Social Learning Theory as an Explanation of Crime

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describe modelling
observe a role model (person in position of power that is typically older) and imitate this exact behaviour
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explain ARRM
attention (watching the action), retention (have capacity to remember how to repeat the behaviour), reproduction (can physically repeat the behaviour), motivation (have a reason to repeat the behaviour)
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types of motivation
self motivation (e.g. exhilaration from stealing a car), vicarious reinforcement (see someone else rewarded for a behaviour), external motivation (get a free car by stealing it)
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reductionist
doesn't take into account other causes of crime e.g. genetic (ignores Raine's research)
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lab experiment data (strength)
lots of it: reliable because clear cause and effect.
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applicability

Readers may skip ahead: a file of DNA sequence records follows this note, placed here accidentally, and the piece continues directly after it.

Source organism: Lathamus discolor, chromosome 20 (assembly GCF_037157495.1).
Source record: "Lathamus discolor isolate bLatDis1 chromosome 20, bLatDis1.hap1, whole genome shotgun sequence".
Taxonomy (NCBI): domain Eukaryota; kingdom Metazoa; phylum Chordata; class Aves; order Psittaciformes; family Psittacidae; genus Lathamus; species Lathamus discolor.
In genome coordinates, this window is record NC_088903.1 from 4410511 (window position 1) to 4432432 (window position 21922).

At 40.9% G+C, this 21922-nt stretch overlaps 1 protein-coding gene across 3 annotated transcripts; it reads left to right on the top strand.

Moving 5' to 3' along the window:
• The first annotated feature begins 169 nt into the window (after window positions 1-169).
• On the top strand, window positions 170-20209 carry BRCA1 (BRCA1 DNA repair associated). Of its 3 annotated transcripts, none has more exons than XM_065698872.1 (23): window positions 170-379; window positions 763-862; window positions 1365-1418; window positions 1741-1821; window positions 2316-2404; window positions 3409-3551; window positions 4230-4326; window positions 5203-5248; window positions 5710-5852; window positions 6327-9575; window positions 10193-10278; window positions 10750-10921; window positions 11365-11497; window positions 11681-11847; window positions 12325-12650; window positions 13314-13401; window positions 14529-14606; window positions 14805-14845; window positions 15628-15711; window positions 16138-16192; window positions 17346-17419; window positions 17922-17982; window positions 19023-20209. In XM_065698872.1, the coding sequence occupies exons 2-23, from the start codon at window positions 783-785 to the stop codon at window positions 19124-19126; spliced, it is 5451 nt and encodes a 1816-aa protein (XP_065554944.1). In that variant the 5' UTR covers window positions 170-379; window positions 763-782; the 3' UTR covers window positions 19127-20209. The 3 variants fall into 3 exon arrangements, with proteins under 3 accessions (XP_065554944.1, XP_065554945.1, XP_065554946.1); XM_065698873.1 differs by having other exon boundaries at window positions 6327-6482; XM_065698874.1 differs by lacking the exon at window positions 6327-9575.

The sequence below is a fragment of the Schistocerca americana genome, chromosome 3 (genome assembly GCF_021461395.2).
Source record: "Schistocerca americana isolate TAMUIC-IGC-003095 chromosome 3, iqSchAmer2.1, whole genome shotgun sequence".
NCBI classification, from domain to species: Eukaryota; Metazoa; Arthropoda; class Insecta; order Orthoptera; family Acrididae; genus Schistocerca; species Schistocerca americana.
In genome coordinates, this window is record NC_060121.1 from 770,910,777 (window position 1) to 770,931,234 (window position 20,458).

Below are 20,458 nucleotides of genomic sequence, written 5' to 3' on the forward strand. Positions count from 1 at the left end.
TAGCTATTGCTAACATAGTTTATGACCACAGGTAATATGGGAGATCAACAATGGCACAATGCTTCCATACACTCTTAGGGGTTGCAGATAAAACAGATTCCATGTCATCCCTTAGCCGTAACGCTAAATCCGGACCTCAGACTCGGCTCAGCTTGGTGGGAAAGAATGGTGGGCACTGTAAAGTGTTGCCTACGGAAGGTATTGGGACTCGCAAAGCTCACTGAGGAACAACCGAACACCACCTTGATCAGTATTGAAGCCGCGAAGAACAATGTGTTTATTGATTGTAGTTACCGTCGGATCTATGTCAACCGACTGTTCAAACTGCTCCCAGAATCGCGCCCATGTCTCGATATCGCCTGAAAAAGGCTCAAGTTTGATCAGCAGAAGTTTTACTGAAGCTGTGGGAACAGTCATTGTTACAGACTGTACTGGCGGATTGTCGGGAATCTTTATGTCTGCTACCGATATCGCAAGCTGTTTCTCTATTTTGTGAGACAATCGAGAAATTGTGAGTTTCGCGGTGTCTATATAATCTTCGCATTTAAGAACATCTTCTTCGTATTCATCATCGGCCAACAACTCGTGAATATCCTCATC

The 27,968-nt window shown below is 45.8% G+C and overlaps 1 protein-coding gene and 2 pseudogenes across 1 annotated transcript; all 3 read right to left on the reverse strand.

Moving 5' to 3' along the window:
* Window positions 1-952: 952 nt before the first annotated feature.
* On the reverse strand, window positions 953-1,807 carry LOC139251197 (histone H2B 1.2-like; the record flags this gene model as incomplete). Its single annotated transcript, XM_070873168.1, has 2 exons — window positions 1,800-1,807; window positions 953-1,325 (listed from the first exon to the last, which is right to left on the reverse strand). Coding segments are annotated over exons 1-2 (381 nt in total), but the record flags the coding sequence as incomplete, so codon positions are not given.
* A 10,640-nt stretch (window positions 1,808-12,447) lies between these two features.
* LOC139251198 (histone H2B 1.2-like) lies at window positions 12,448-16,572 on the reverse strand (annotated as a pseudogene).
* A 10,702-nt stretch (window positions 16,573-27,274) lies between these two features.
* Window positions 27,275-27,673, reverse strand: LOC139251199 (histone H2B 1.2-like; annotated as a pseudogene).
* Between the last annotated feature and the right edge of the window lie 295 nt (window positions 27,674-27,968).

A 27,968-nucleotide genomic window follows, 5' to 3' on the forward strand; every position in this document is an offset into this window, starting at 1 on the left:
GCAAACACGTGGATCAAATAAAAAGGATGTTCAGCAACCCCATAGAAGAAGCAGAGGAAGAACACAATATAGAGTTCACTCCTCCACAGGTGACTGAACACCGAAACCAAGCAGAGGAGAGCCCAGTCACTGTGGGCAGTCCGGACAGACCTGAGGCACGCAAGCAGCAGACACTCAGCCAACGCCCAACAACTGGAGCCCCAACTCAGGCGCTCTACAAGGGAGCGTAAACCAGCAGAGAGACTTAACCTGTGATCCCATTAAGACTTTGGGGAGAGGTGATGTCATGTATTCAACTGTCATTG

applicable to preventing recidivism: positive role models in prison settings
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evidence: bandura
children imitated exact aggressive behaviour - evidence for this theory in a reliable piece of research
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doesn't explain
opportunistic crime - crime that hasn't been learnt but that people commit just by chance
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lab experiment data (weakness)
this data typically lacks ecological validity so it cannot be sure that this theory is valid in terms of representing real life behaviour
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explain ARRM

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attention (watching the action), retention (have capacity to remember how to repeat the behaviour), reproduction (can physically repeat the behaviour), motivation (have a reason to repeat the behaviour)

Card 3

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types of motivation

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Card 4

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reductionist

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Card 5

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lab experiment data (strength)

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